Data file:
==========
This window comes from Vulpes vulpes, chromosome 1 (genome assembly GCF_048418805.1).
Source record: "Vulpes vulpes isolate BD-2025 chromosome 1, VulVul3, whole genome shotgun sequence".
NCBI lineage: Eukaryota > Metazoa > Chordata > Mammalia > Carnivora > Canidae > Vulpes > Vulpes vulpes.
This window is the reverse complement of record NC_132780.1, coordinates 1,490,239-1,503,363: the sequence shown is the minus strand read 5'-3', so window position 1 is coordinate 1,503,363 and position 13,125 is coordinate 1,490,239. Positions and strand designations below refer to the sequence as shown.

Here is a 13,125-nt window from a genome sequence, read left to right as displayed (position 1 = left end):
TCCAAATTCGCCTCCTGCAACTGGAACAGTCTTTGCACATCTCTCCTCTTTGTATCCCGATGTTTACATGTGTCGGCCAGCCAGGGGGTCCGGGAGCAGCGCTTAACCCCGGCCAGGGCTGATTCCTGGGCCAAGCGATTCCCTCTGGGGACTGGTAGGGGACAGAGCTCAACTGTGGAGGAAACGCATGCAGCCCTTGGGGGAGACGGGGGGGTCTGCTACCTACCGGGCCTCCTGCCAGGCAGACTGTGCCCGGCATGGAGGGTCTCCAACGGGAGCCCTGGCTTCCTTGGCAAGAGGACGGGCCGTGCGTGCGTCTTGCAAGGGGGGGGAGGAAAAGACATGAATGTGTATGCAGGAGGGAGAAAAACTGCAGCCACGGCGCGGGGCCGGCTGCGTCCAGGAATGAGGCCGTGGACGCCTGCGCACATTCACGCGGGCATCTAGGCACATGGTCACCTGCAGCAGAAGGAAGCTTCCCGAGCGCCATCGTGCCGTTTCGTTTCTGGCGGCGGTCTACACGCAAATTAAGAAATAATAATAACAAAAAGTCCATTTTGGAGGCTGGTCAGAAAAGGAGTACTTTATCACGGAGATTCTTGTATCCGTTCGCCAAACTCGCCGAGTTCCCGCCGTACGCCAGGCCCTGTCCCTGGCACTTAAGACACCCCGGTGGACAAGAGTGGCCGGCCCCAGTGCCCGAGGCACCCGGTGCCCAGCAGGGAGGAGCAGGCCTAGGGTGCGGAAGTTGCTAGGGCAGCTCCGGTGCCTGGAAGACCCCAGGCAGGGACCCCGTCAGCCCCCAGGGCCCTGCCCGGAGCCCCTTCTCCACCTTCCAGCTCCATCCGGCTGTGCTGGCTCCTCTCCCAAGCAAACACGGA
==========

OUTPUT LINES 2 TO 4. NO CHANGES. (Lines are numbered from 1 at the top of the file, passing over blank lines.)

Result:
Source record: "Vulpes vulpes isolate BD-2025 chromosome 1, VulVul3, whole genome shotgun sequence".
NCBI lineage: Eukaryota > Metazoa > Chordata > Mammalia > Carnivora > Canidae > Vulpes > Vulpes vulpes.
This window is the reverse complement of record NC_132780.1, coordinates 1,490,239-1,503,363: the sequence shown is the minus strand read 5'-3', so window position 1 is coordinate 1,503,363 and position 13,125 is coordinate 1,490,239. Positions and strand designations below refer to the sequence as shown.